More than half of the American teens are having sex before they turn 18. However, contraceptive use has also significantly increased over the years, says a new study by the National Survey of Family Growth, which is administered by the United States Centers for Disease Control and Prevention (CDS).

The study found that 44 percent of males aged 15 to 19 had sex during the period 2011-2015, down from 60 percent in 1988. Among females, the number was down from 51 percent in 1988 to 42 percent in the recent period.

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Most of the 55 percent of teens who have had sex by the age of 18 used some type of protection, typically a condom, the study said.

The increase in the use of protection among teenagers has helped lower the birthrate to 22 per 1,000 females in 2015 from 62 per 1,000 in 1991.

Teen pregnancy rates were at an all-time high in 1990 but with the rising awareness have since fallen more than 50 percent, said Joyce Abma, a researcher at the National Center for Health Statistics, who co-authored the report with Gladys Martinez.

"Teen sexual activity and contraceptive use are the direct mechanisms that lead to teen pregnancy" and sexually transmitted infections, Abma said. "So knowing how prevalent, how common, those behaviors are and how they differ according to different subgroups, demographically, helps policy makers and practitioners know where and how to apply intervention," she added.

The study found that among the 42 percent female teens who had sex, 74 percent had intercourse for the first time with someone with whom they were "going steady," compared with 51 percent of the males.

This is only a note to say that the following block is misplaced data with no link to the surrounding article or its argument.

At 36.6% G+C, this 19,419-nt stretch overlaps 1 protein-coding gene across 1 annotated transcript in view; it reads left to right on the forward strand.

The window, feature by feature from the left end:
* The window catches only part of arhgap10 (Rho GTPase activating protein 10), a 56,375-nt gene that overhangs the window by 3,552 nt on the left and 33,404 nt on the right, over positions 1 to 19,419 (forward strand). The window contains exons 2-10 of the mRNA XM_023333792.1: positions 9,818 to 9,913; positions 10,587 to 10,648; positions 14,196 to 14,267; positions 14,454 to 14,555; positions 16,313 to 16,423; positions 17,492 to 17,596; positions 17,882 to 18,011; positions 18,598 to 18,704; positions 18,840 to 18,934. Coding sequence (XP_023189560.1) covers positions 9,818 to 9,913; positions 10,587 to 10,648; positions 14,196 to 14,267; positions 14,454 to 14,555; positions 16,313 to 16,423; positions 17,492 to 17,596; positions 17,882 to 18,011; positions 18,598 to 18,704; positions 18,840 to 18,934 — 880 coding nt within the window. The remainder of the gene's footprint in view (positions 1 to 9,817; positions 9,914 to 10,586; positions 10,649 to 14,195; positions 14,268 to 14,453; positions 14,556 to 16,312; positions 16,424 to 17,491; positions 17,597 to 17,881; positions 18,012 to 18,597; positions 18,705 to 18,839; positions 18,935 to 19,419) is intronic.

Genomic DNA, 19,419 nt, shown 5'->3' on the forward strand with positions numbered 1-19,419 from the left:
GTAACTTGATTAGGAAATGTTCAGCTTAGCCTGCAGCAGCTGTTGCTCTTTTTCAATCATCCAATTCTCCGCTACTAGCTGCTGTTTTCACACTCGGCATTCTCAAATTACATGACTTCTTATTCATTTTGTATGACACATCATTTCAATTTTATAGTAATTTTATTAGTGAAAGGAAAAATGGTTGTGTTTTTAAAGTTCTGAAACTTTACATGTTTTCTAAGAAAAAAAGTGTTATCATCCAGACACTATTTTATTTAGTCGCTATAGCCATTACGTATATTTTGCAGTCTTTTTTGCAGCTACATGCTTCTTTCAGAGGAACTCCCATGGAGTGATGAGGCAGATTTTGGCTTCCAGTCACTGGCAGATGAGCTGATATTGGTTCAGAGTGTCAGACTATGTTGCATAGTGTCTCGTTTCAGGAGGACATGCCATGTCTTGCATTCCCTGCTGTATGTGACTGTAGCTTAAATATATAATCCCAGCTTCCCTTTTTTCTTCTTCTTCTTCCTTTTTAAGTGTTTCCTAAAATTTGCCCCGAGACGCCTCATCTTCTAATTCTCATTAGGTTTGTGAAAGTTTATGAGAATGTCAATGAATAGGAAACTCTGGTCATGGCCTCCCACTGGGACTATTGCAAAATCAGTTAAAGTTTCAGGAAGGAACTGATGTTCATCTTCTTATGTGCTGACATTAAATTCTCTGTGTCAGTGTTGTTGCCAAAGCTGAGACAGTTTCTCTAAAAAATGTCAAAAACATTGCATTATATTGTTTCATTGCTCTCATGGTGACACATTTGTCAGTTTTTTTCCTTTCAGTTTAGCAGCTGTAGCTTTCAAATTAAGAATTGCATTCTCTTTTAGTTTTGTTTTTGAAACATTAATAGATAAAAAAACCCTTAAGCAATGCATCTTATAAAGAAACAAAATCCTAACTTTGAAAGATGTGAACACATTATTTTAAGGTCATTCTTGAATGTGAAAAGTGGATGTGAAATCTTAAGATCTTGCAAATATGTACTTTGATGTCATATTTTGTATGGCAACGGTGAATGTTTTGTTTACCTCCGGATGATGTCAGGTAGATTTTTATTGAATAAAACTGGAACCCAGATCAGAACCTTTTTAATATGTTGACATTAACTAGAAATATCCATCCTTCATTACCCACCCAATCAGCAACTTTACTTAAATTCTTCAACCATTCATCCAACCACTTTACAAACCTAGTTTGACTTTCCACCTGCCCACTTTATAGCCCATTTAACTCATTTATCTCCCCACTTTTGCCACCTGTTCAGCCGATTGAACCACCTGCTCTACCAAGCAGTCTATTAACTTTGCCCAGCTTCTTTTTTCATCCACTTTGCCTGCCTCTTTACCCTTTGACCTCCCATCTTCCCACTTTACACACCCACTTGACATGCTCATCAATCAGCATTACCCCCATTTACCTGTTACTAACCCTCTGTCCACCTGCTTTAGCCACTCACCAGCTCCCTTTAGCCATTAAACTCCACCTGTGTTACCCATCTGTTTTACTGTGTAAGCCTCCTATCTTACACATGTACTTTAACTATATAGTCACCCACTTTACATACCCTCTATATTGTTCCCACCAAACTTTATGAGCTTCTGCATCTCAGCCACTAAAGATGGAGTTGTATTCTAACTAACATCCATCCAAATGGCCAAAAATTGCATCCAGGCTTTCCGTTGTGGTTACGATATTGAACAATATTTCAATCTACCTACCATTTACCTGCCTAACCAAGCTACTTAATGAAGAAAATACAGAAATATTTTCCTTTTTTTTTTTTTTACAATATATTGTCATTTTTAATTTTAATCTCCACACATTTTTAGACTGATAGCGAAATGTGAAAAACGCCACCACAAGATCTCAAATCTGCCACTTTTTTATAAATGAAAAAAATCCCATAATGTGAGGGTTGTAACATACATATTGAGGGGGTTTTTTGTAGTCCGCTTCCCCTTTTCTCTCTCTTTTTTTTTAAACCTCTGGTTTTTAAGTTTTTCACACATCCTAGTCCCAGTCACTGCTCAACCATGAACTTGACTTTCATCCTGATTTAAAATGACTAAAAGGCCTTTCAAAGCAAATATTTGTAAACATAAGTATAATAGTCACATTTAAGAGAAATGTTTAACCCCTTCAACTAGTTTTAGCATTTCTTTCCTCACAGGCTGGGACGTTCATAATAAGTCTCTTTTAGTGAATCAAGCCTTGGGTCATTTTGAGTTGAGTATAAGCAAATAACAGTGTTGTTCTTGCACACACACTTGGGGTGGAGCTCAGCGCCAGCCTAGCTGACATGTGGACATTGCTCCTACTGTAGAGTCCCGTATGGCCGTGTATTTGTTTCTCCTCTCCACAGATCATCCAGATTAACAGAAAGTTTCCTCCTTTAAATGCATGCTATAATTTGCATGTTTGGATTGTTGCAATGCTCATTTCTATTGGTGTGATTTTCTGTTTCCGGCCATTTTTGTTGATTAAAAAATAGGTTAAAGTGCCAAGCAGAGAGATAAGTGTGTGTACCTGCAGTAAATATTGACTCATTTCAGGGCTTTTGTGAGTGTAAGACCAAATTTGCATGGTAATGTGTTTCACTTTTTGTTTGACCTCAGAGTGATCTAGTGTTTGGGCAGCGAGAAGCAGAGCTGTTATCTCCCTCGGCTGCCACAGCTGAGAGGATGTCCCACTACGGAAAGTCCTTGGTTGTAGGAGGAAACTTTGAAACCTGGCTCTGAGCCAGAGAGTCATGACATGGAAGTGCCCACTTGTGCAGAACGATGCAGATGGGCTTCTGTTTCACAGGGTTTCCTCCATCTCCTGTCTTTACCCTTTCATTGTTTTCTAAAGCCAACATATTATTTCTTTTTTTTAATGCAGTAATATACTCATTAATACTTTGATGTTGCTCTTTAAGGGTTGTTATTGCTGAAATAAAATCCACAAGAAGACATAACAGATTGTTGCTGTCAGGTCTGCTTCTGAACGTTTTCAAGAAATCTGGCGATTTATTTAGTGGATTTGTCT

Twenty percent of the females and nearly 40 percent of the males said their first experiences were with someone they considered "just friends" or "going out (with) every once in a while."

The study also reveals that about 2 percent of females and 7 percent of males said they had sex for the first time with someone they just met.

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The latest numbers released in the report Thursday involved information gathered in interviews with 4,134 teens from 2011 to 2015.

The CDC has been tracking sexual activities and behaviors of U.S. teens aged 15 to 19 since 1988.

“Monitoring sexual activity and contraceptive use among teenagers is important because of the health, economic, and social costs of pregnancy and childbearing among the teen population, the official CDS website says.

Aligned with these results, the rate of teen pregnancy and births in the U.S. has been steadily decreasing since the early 1990s. In 2015, a historic low of 22.3 births per 1,000 teens was recorded.

The CDC survey is conducted annually and involves face-to-face interviews at the participants' homes. The report claims that the teens' responses are gathered in complete privacy. The questions, however, have not changed with the times since the survey began in 1988.